'N' Evaporation And Leaching

Discussion in 'Organic Lawn Care' started by Smallaxe, Jan 22, 2011.

  1. Smallaxe

    Smallaxe LawnSite Fanatic
    Posts: 10,081

    One thing I always like to have is, the documentation on, the 'loss of N' in synthetic granular or spray form, from the time it is applied, to the next time it is applied. [How much actually is lost, during that period.]

    A nice bit of research, that is, "Easy to Read', on the subject would be Great...

    Has anyone come across any articles, with sensible information, that could easily be relayed to a client?
  2. dKoester

    dKoester LawnSite Gold Member
    Posts: 3,257

  3. Smallaxe

    Smallaxe LawnSite Fanatic
    Posts: 10,081

    An excellent article, defining the natural processes of decaying OM into humates. It addresses the additional problem of 'too much' N which causes the loss of carbon available to the plant.
    This is the common denominator in the synthetic vs. natural recycling of nutrient discussion. A little technical...

    However, the recycling of carbon and nutrients by natural processes alone, do not accomplish the yeild or color of the grasses that people have come to expect.
    For that reason, additional N is required. Conventional wisdom to the client, with no technical understanding whatsoever...

    I believe that the additional N needn't be as excessive as it is to accomplish these ends, but I also have read that much of this unnecessary N is lost to the air and the water movement as well. Again technical, but simply described, if documented.

    My focus here is to determine the amount of N lost, AND the form in which it is lost, to decide just how much N could safely be added to the turf, as a 'Supplement' to what the microbes are already doing. This would give the client the idea of looking at NPK apps as a 'supplement' to what is already, a fertile soil...

    If I had something that demonstrated the loss of N, it would be simple enough to convince the client that a reduced amount of N, in the right form, would be desirable. This is the first step I am looking at to satisfy the concerns of myself and those I hope to work for... :)
  4. fl-landscapes

    fl-landscapes LawnSite Silver Member
    Posts: 2,542

    there would be a lot of factors involved so I dont think you will find a definitive answer.

    Fast release verses slow release
    what type of slow release
    liquid or granular
    soil type
    shade or sun
    just to name a few. Maybe someone else has a study sheet they can share I just think the volitization and leaching rates will have a wide range depending on the situation
  5. Smallaxe

    Smallaxe LawnSite Fanatic
    Posts: 10,081

    Agreed, there are a number of factors I'm sure... But if I dump a bag of Scott's on 5000 sq ft., how much N could I lose on sandy soil with no rain... It's not being used by the plant, so does it stay there or does it volitize to some degree? How about clay with lot's of water? There are a number of different scenarios, but certainly not beyond the general comprehension of certain criteria...

    I have seen various 'baselines' in the past , so I was hoping that this type of research has been refined and simplified.... :)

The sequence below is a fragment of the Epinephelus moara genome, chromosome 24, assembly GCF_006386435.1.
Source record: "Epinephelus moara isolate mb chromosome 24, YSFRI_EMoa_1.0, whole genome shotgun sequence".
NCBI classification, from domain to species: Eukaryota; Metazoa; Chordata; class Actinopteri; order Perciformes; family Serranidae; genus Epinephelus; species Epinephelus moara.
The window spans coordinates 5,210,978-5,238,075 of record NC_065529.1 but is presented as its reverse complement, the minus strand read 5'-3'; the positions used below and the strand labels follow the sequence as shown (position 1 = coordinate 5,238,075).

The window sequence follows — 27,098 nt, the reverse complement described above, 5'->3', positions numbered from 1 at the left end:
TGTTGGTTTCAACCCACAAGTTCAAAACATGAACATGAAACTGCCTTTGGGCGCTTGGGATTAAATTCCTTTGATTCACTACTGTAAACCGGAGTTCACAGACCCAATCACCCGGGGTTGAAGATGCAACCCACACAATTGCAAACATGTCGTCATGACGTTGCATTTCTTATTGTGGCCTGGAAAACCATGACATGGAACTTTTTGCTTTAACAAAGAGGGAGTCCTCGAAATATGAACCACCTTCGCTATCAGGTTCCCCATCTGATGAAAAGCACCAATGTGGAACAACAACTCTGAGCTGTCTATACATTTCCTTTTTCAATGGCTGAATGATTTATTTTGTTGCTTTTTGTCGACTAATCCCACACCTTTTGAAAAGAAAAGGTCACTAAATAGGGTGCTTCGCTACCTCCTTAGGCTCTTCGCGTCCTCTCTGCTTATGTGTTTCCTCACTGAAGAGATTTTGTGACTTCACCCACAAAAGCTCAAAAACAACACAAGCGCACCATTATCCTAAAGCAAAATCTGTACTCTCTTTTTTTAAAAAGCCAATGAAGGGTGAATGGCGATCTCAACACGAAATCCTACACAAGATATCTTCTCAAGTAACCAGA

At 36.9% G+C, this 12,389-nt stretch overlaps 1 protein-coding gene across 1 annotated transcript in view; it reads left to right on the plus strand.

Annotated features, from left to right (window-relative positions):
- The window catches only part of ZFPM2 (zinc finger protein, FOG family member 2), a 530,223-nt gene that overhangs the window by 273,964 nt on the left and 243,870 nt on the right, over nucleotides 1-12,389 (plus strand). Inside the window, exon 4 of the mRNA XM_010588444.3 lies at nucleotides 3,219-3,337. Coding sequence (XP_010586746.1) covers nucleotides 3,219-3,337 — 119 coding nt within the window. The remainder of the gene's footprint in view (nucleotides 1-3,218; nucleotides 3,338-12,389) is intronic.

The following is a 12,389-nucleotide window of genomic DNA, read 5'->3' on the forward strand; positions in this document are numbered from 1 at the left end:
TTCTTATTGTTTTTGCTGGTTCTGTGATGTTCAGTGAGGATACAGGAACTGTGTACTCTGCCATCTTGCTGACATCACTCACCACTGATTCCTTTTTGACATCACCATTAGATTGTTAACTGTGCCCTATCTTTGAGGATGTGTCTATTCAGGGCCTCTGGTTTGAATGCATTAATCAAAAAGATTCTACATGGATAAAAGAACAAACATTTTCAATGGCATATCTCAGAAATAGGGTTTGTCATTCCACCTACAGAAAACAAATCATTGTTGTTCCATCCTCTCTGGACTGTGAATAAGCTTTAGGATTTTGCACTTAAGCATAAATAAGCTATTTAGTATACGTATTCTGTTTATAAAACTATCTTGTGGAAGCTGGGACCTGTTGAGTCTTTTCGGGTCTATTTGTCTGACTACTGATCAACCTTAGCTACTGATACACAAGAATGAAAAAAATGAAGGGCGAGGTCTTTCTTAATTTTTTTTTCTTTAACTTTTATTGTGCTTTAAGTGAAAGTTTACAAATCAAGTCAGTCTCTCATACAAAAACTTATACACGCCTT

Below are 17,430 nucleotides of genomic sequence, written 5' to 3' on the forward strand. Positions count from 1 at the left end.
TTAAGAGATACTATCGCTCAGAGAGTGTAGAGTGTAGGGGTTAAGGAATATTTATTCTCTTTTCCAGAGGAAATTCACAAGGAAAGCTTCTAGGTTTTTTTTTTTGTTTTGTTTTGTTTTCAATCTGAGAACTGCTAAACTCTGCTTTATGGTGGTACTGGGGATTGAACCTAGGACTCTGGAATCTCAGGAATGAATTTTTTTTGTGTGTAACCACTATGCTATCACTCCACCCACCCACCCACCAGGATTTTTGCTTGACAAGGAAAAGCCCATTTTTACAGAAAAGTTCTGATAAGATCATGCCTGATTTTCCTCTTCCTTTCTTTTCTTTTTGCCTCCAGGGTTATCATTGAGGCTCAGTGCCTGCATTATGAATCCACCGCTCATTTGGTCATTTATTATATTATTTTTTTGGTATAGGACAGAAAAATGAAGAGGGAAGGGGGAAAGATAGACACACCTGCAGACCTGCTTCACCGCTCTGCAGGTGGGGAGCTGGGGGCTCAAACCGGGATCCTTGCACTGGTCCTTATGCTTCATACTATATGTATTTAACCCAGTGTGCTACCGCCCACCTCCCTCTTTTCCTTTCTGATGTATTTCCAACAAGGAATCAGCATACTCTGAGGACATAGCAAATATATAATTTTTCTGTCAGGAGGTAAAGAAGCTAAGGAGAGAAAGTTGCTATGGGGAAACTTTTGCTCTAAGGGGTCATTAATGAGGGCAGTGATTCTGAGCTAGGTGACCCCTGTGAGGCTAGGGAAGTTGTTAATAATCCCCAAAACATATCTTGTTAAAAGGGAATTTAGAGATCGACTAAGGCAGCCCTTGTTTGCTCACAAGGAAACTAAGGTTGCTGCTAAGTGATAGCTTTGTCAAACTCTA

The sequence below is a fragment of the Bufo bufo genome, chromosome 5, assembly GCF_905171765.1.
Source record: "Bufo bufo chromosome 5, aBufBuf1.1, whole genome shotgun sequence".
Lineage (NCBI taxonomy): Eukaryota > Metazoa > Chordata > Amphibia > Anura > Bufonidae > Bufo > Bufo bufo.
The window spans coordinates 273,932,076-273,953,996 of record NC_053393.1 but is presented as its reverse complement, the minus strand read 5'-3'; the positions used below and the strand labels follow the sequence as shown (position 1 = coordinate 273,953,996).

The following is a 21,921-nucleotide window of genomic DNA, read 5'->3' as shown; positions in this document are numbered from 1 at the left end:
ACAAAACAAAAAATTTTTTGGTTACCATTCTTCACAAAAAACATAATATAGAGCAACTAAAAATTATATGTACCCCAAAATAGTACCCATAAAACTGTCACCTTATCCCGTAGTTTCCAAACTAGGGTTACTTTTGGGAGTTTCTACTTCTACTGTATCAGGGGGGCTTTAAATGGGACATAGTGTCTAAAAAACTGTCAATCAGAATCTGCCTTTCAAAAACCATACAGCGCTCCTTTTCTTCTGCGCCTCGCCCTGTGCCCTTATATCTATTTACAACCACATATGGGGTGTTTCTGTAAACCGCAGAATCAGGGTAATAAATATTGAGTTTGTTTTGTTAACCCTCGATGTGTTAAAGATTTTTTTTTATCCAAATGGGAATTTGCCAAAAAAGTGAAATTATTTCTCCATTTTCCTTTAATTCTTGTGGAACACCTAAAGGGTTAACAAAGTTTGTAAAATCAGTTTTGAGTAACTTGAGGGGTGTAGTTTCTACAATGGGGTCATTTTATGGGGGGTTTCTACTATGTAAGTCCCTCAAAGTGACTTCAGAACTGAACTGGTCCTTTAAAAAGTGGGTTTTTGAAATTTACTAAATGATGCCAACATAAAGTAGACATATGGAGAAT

6. fl-landscapes

    fl-landscapes LawnSite Silver Member
    Posts: 2,542

    Im not trying to be a pain in the azz, but even this will vary depending on what type of slow release N you have. Some are released from moisture activation and some by microbial activity. I think the key is to use a high percentage of slow release fert and only apply the amount that the turf will use at any given time, so timing is key. Light spoon feeding frequently would be ideal but just not practical. The one app "spread it and forget it" has a season long slow release mode of action. I think all applications will have some N volatilize but not necessarily leaching.
  7. Kiril

    Kiril LawnSite Fanatic
    Posts: 18,308

    I don't agree. Nutrient requirements need to be assessed on a site by site basis, and it is possible to have a spectacular lawn with no "additional N".

    This cannot be easily determined. Fertilize on observed need, not perceived need.
  8. phasthound

    phasthound LawnSite Platinum Member
    Posts: 4,584

    For those who have not read this link, it also states that synthetic N over time depletes soil organic carbon and soil N due to the increase of certain microbial activity that breaks down organic matter so fast it prevents humus from forming. These microbes also out compete N fixing bacteria in the soil.

    This is a new perspective to me. Tim, Kiril do you have any info on this conclusion?
  9. Smallaxe

    Smallaxe LawnSite Fanatic
    Posts: 10,081

    So I can say there is a 25% leaching of 'water souable N", in sandy soil with SOM < 4.25%, but only a 13% leaching on a heavy loam with SOM > than 3.5%...

    Forget about volatization, because that occurs everytime the soil surface is dried for more than 5 hours. It's just like dumping it out on a sidewalk.

    Since there is nothing written to prove that these figures are erroneous, I could use them because, my detractors would have to prove that these things do not occur, under the circumstances I have laid out...

    That's OK... I can research it myself... :)
  10. JDUtah

    JDUtah LawnSite Silver Member
    from UT
    Posts: 2,636

    Actually, a soils CEC is also a factor to consider while evaluating leach potential. Of course SOM affects this, but you must consider CEC, and amount of moisture, porosity of soil, etc before you can assume any % leach potential.

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